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Three F1 power unit suppliers committed for 2026

RacingNews365 understands from the FIA that up to seven brands could enter the championship under next-gen regulations after the deadline was extended for the second time.

Although entries for power unit suppliers planning to enter Formula 1 under the 2026 regulations closed on 15 October, RacingNews365 understands from FIA President Mohammed Ben Sulayem that only one PU supplier, thought to be Audi, had committed by that date. The draft regulations demand hybrid V6 units producing around 1000bhp split approximately 50/50 between electrified systems and sustainable fuel-powered internal combustion engines, the latter proving a reprieve for a billion or so ICE engines currently roaming the world’s roads by fostering the development of ‘greener’ fuels. The original entry date was extended by a month, with a further two PU suppliers - believed to be Alpine and Red Bull Powertrains - having submitted entries by the revised deadline, with paddock sources suggesting that Mercedes will lodge its entry early next week. The deadline has now been extended by another month, RacingNews365 has learned.

Could Honda come back?

However, by process of elimination that leaves two (or three – see below) prospective PU suppliers hanging in abeyance, namely Ferrari and possibly both Porsche and Honda. The word is that the latter will likely co-operate with Red Bull using IC power units produced by the nascent Red Bull Powertrains division in tandem with Honda-supplied hybrid technologies. Although the Japanese company announced its withdrawal from F1 effective at the end of 2021 to concentrate on electrification, it continues to supply both its former partners – current driver and constructor champions world champions Red Bull Racing - whose entry reflects RBPT as power unit - and sister outfit AlphaTauri (ditto) - from its technical/motorsport base in Tochigi on a commercial basis. There is increasing speculation that co-operation with RBPT would enable it to develop advanced energy recovery and deployment systems via RBPT. However, the Big H may still lodge a proforma entry to cover its interim bases – and could announce its next-gen intentions during a press conference scheduled for next week in Tochigi.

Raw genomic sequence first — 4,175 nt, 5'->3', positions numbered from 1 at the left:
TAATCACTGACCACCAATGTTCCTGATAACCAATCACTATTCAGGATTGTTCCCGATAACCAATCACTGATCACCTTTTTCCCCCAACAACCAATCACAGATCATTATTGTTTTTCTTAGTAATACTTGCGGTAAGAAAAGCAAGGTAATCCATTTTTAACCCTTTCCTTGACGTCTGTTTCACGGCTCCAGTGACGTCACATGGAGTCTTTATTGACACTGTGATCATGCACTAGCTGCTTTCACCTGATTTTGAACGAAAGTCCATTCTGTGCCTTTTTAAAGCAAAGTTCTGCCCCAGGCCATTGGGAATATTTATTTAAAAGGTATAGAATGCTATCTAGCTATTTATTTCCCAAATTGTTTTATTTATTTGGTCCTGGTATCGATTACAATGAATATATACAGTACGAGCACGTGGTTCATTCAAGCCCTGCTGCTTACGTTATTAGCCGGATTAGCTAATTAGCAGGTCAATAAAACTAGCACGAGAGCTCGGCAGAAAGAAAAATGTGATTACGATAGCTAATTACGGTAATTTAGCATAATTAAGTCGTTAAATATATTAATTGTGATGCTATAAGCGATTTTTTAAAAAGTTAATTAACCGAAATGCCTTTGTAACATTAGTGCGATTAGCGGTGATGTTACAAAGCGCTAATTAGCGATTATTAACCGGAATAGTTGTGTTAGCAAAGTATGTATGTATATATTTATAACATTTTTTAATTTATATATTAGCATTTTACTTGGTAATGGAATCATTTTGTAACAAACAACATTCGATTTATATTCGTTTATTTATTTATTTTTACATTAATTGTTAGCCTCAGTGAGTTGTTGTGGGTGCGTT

Porsche still "talking" after Red Bull failure

Porsche is, though, left hanging in limbo after its public split from Red Bull and has yet to make further announcements although Ben Sulayem recently stated that the Stuttgart company was still “talking to teams”. Thus it may also lodge a proforma entry while it considers options which range from establishing an in-house F1 project through ‘Porsche’ badged Audi units given that both companies form part of the wider VW Group. However, they previously competed intensely against each other in WEC using different PU concepts with few common technologies, and there is said to be no love lost between the brands. We shall see… Ferrari is a different matter – F1 without the Scuderia (or vice-versa) is unthinkable, and so the matter of its entry is likely to be resolved sooner rather than later. According to sources Ferrari was allied with some of the existing PU suppliers in opposing some sporting and technical restrictions - framed to entice incomers - and while the other suppliers rowed back Ferrari is believed to still have issues with certain clauses. While a team spokesperson would not confirm (or deny) this was the case, RacingNews365 was told that: "There are still some internal discussions going on, and we do not want these to distract from this weekend." Thus, by the end of next week F1 will have a minimum of four committed 2026 PU suppliers (Alpine, Audi, RBPT and Mercedes) with Ferrari likely to confirm its entry by mid-December, making it a total of five. Whether that tally increases to six or seven depends on the suits in Tokyo and Stuttgart. Either way, F1 is better off that it currently is, presently having three brands and a white label supplier…

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